So I think it’s understandable if people back off. Not everyone is going to like this new me. I’m OK with that. When this tragedy happened though something else happened. There were people, some I knew mostly as acquaintances that turned into more. They stepped up and spent countless hours with me and with my family. There are a couple of friends who were there before and reached out and were there as much as we needed them. These people have all made this tragedy survivable. My friends have been there with hugs, coffee, meals out together, too many miles of walks to begin to guess, lazy time at the pool, pedicures, and even a wonderful day at the spa. They have continued to invite us to get togethers, girls nights (ok just me for that one), parties, and weddings, and they understand if we need to leave because we are sad. They have become a beautiful family to Doug and I. They love us in our happiness, but also in our sadness. That is not always an easy thing to do.

Through Gabe’s death there is also another category of friends that I have met. These people know the same pain as me. They have had to say goodbye to a child. There is a connection between us because we share a pain that is so deep it can’t be understood. We can talk about the horrible circumstances around our worst days and not have to be afraid of sharing too much. We don’t necessarily make the best friends because we are all dealing with grief, and forgetfulness, and lack of energy- but we all GET it! So expectation is low and we are very forgiving of each other. We form this club that no one wants to join- but we are all glad to have each other. There is power in looking at another Mom who lost a child so many years ago and seeing that life can still be OK, that it’s not how you wanted it to turn out but it can still be ok.

On Thursday of this week I will get the wonderful experience of meeting a new group of bereaved moms. These moms have all had children die due to heart defects. Some as babies, some older. We all come from very different backgrounds but we all share that one really big thing.  We will be free to talk about our children, living and dead, and not have to worry about saying the wrong thing. This will be a different kind of retreat and I think I will like it.

The day after

Yesterday was the day. The anniversary of the saddest day. I tried to write but couldn’t come up with anything. Sometimes there are just no words. Everything is jumbled and mixed up. Nothing seems right. Actually, that kind of describes a tiny part of child loss.

Today is the day after. And I very vividly remember the day after April 8. That was the day everyone started to arrive. On a day when the best thing probably would have just been to sit quietly and try to absorb what happened the day before, it was anything but quiet. I remember it started out with a wonderful friend who came and cleaned. She cleaned my house. It was quite a task (I’m not the neatest person in the world). She made all of the clutter disappear and made room on the counters and table for the things that would later arrive- mostly food and flowers. Lots of food and flowers. Friends stopped by. Wonderful friends who talked with us for hours in the kitchen.  Family arrived in the kind of reunion no one wants. Especially when it’s because of a child. We got our first meal delivered that evening. By someone who is now a very dear friend and brought food for everyone, and gluten free things for me, and love.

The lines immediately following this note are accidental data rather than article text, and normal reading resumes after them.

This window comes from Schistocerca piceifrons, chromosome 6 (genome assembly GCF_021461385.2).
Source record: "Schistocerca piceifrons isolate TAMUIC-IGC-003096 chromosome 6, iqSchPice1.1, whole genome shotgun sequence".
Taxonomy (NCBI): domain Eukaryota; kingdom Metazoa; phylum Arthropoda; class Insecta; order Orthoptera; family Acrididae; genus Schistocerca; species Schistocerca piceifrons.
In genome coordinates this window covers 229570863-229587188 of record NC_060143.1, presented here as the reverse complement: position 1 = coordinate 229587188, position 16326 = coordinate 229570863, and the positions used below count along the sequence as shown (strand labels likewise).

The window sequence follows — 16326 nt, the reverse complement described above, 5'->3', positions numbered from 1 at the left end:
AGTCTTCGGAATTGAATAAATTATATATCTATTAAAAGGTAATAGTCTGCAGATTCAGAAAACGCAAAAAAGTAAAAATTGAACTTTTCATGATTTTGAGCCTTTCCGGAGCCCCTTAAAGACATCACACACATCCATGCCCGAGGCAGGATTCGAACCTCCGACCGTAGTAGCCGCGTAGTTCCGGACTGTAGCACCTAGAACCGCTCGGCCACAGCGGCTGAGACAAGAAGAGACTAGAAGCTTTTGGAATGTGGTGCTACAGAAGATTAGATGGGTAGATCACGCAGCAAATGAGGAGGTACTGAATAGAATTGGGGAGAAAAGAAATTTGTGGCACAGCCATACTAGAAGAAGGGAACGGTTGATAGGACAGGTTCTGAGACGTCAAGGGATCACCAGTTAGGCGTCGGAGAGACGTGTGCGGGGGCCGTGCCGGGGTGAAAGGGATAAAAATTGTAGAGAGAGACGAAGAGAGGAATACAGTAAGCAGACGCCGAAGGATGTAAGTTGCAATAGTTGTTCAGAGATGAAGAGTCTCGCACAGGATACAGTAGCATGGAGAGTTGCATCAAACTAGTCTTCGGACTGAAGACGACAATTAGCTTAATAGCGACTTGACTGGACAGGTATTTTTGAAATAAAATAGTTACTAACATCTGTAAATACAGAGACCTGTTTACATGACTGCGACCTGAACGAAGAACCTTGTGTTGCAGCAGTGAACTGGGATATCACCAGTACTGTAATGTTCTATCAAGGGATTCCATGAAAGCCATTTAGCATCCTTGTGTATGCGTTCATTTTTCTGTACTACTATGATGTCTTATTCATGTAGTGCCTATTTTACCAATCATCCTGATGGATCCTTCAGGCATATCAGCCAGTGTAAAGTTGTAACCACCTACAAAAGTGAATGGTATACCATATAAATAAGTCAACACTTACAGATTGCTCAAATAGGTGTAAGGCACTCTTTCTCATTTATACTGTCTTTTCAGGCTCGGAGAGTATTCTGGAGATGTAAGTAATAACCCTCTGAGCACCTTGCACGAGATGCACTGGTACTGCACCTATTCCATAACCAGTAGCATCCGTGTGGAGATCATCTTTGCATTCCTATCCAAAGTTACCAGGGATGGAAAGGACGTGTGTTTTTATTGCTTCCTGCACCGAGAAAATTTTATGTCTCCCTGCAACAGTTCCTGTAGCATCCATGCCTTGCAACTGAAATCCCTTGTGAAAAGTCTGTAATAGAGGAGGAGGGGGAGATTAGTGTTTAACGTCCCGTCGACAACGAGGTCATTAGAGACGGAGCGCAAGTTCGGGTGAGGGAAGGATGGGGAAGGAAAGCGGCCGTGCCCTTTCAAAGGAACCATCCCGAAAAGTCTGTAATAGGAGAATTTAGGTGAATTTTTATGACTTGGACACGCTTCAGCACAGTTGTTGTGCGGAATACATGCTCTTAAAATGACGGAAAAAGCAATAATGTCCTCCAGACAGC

The day after was the beginning of a week long receiving line. It was a non stop stream of people into and out of our home. We don’t often have visitors. It was difficult. It was difficult to see people make small talk when the most devastating thing had just happened to us. It was just difficult in every way. Everything about it. We felt loved but everything felt wrong. The loudest, most exuberant member of our family was gone and no amount of visitors could fix that.

I’m going to leave today’s post with this. It is a beautiful poem that was read at a Memorial service held in December of 2016 and it sums up what I just wrote. Thanks for reading.

 

What People Give You By Kathleen Sheeder Bonanno

Long-faced irises. Mums. Pink roses and white roses and giant sunflowers, and hundreds of daisies.

Fruit baskets with muscular pears, and water crackers and tiny jams and the steady march of casseroles.

And money, people give money these days. Cards, of course: the Madonna, wise and sad just for you, Chinese cherry blossoms, sunsets and moonscapes, and dragonflies for transcendence.

People stand by your sink and offer up their pain: Did you know I lost a baby once, or My eldest son was killed, or My mother died two months ago. People are good. They file into your cartoon house until it bows at the seams; they give you every blessed thing, everything, except your daughter (child) back.